Eating More With Less: Leaked IPCC Report Confirms Climate Change Will Shrink World’s Food Supply

CREDIT: AP/Hassan Ammar

Mideast Egypt Wheat Politics

CREDIT: AP/Hassan Ammar

Climate change will seriously damage the world’s ability to feed itself in the coming decades, according to a leaked report from the Intergovernmental Panel on Climate Change.

The draft report, which is set to be released in March but was leaked online Friday, also confirmed previous studies’ findings that climate change could exacerbate poverty, strain water supplies, make extreme weather more common and increase conflict around the world. Cities are most vulnerable to climate change’s effects, according to the report, along with the world’s most impoverished communities.

“Throughout the 21st century, climate change impacts will slow down economic growth and poverty reduction, further erode food security and trigger new poverty traps, the latter particularly in urban areas and emerging hotspots of hunger,” the report reads. “Climate change will exacerbate poverty in low- and lower-middle income countries and create new poverty pockets in upper-middle to high-income countries with increasing inequality.”

Here are some of the report’s predictions:

Food: As the climate changes, the world’s agricultural areas will shift, causing an overall decline in agricultural production. The report predicts that food production will decrease by up to 2 percent each decade for the rest of the 21st century, while global food demand is projected to rise by as much as 14 percent each decade, as the world’s population swells to a projected 9.6 billion in 2050. Extreme weather — especially drought — will also pose an increasing risk to food supplies as the planet warms.

Water: For every degree increase in temperature, an additional 7 percent of the world’s population will see a decline in water resources of 20 percent, the report predicts. Climate change is also expected to worsen water quality in some places due to sediment and pollutant inflows from increasingly heavy rainstorms. Increasing temperatures will also put serious strain on freshwater and marine species: the report notes that many species “will be unable to move fast enough” to escape warming under mid- and high-level warming scenarios. Ocean acidification, too, poses a huge risk to marine species, and these compounded threats lead the report to conclude that any policies aimed at protecting water ecosystems can only reduce — not eliminate — the dangers they face.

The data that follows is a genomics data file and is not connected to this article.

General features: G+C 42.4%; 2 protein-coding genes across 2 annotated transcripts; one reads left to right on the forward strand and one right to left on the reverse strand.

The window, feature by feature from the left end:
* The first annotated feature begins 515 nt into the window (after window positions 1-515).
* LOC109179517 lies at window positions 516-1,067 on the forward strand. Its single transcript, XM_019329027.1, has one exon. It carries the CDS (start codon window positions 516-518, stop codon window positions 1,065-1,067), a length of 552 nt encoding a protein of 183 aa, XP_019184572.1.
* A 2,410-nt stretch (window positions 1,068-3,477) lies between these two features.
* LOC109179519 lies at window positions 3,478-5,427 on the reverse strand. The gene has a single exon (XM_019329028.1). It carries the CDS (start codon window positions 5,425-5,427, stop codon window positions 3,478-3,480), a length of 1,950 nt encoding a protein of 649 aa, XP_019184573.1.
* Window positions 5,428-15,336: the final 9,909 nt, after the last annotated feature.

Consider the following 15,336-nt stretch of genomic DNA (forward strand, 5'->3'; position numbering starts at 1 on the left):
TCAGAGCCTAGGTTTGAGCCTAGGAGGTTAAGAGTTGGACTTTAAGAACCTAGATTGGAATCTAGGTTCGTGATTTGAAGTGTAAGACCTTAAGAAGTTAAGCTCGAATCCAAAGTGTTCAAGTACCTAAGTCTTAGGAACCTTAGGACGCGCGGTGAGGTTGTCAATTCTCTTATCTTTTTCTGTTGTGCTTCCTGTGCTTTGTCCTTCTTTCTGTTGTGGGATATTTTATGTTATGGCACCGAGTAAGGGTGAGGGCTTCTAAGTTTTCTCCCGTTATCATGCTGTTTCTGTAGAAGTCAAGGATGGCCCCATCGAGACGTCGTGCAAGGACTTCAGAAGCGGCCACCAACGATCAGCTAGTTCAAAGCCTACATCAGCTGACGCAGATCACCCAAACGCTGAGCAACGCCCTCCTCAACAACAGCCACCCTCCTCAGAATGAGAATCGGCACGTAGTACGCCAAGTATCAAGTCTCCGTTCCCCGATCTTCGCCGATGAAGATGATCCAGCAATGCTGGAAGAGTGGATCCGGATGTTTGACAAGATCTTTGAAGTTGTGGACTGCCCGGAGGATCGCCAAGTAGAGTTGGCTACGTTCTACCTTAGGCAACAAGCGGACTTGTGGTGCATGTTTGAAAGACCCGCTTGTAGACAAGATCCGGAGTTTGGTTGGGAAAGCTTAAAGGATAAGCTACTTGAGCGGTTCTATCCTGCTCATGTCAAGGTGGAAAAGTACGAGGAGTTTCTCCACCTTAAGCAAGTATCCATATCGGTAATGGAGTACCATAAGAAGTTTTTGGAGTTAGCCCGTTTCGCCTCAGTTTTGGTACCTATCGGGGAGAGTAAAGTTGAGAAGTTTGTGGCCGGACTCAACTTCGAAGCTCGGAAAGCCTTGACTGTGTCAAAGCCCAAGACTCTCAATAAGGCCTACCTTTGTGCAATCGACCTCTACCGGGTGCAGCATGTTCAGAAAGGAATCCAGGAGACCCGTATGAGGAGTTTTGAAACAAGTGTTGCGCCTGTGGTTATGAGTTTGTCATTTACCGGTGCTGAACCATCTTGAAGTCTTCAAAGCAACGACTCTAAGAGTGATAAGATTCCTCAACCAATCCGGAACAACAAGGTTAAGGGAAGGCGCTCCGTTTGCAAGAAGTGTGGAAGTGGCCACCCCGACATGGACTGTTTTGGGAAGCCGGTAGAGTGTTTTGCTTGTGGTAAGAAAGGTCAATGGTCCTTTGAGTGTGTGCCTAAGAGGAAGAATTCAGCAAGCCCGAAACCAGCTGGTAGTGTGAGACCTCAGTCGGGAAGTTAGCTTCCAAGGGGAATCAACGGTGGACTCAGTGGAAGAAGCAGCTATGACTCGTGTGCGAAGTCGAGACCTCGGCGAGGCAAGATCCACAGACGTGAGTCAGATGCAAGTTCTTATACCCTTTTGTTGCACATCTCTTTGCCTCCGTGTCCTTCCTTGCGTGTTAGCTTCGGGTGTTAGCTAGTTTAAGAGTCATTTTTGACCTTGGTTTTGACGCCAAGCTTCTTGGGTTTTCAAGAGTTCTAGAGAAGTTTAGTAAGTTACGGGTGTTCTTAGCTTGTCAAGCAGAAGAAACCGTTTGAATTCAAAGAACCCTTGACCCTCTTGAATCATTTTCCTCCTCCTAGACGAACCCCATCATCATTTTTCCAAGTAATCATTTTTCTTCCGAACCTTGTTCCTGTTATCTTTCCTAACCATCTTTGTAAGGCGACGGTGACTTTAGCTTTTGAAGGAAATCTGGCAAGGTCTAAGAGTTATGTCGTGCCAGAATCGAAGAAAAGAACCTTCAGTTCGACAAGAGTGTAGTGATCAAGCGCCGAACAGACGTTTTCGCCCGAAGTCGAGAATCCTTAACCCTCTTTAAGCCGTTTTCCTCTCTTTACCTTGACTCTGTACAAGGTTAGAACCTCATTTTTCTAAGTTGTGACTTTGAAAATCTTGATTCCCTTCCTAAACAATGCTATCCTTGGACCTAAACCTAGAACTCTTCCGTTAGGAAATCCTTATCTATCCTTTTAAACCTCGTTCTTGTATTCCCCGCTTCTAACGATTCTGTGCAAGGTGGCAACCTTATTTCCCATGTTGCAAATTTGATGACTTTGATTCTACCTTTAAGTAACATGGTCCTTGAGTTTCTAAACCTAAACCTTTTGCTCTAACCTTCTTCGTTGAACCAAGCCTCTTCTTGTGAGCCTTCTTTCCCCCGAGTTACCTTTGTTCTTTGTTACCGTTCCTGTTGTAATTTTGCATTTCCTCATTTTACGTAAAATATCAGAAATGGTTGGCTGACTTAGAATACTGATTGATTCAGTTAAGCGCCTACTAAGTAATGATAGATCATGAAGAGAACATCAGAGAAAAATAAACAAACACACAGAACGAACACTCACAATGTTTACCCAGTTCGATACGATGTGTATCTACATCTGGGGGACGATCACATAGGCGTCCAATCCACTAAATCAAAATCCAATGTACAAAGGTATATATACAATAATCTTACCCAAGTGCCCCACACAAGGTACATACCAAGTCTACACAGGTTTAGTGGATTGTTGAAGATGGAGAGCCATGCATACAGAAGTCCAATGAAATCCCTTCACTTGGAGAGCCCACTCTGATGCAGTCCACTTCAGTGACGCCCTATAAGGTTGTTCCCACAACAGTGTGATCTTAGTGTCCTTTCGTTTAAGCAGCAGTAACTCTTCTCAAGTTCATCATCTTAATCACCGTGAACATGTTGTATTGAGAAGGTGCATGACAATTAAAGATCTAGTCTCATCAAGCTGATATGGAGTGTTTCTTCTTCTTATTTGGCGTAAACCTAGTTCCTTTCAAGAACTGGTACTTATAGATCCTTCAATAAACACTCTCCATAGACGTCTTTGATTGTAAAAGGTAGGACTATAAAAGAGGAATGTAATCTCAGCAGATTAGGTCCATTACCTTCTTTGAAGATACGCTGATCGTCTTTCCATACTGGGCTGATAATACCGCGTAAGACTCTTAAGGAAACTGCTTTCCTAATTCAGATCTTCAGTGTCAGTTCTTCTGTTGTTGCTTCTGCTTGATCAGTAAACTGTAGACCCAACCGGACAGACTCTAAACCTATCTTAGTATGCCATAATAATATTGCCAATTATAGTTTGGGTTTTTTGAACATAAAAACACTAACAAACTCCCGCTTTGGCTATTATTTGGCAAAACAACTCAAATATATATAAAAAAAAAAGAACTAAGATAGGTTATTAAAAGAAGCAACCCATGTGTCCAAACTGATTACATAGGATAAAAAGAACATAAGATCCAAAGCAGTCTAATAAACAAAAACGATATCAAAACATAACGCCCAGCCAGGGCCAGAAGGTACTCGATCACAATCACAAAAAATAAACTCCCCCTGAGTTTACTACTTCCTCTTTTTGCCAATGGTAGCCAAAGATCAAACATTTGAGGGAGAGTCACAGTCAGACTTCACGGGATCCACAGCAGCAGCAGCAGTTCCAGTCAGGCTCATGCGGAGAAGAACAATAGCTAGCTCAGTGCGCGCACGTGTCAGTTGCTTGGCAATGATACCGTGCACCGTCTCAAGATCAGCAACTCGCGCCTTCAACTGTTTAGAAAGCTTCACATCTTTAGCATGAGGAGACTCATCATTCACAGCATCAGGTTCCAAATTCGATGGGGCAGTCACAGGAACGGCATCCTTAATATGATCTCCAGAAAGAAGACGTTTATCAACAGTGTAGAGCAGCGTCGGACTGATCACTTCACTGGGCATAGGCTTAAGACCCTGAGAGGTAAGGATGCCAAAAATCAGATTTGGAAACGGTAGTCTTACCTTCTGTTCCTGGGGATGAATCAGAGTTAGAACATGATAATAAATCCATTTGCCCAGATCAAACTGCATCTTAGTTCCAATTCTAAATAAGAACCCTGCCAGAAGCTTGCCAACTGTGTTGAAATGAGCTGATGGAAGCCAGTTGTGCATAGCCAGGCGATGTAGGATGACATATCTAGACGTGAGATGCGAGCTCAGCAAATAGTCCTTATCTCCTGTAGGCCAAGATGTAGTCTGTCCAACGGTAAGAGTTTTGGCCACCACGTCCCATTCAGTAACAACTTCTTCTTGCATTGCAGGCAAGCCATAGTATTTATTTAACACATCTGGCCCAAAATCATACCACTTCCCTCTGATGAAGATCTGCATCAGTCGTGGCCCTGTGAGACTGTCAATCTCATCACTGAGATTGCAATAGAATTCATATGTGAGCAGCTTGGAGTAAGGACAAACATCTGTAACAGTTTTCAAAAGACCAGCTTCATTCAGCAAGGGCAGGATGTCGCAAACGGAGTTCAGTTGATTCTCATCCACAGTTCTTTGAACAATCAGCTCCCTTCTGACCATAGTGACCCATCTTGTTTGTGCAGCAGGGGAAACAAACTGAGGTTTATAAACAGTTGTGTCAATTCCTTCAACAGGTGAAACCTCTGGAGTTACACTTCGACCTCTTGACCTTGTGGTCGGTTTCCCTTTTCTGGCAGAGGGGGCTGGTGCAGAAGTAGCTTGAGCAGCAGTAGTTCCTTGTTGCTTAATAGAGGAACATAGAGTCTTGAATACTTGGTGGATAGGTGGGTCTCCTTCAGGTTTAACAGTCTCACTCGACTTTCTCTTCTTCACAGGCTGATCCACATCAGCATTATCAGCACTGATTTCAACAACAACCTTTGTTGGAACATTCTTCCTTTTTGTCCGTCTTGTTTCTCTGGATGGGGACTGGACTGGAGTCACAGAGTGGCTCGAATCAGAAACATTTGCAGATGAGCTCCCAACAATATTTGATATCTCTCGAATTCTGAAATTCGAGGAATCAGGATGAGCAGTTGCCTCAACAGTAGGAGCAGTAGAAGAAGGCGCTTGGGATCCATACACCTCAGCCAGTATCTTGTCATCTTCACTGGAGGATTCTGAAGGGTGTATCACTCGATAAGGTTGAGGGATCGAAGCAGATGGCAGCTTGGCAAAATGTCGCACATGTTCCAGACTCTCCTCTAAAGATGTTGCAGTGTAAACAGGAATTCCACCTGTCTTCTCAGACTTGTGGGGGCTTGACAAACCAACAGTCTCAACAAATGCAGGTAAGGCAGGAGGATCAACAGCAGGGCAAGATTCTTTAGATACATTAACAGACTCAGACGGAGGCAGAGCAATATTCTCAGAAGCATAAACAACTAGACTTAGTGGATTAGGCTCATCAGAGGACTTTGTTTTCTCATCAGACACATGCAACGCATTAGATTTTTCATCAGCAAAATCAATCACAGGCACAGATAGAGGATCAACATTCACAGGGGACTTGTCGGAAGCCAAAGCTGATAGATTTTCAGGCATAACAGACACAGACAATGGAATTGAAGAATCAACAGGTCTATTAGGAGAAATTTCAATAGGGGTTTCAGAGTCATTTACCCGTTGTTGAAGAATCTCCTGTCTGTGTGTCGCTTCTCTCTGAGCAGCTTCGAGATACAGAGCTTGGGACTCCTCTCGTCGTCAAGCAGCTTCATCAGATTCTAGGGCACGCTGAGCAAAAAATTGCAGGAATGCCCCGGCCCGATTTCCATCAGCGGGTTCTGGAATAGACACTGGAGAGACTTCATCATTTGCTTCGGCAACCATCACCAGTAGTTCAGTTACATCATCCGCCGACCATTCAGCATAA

Threats to cities: Urban centers are at risk from some of the worst realities of climate change, including heat waves, flooding, and sea level rise, extreme weather and drought. Already in the U.S., cities like New York have battled extreme weather and heat waves, and coastal cities are particularly at risk from flooding and sea level rise.

Threats to health: Climate change will exacerbate already-existing health problems throughout the 21st century, and humans will be more likely to die from wildfires, heat waves, lack of food in impoverished areas and disease vectors like mosquitoes, which are already expanding their ranges.

Violent conflict: Through its relation to poverty and price shocks, climate change “indirectly increases risks from violent conflict,” including civil war and violent protests, the report states. Climate change will also increasingly shape national security policy around the world, the report predicts.

The report’s findings echo those of many other reports on climate change’s effect on food and water security, extreme weather, health and violence. The report does note that various levels of governments around the world have begun to take climate adaptation seriously, in the hopes of avoiding some of the worst effects of climate change. But overall, Justin Gillis at the New York Times notes that the leaked report is the “sharpest in tone” of all the IPCC reports, with previous reports from the agency taking more hopeful stances.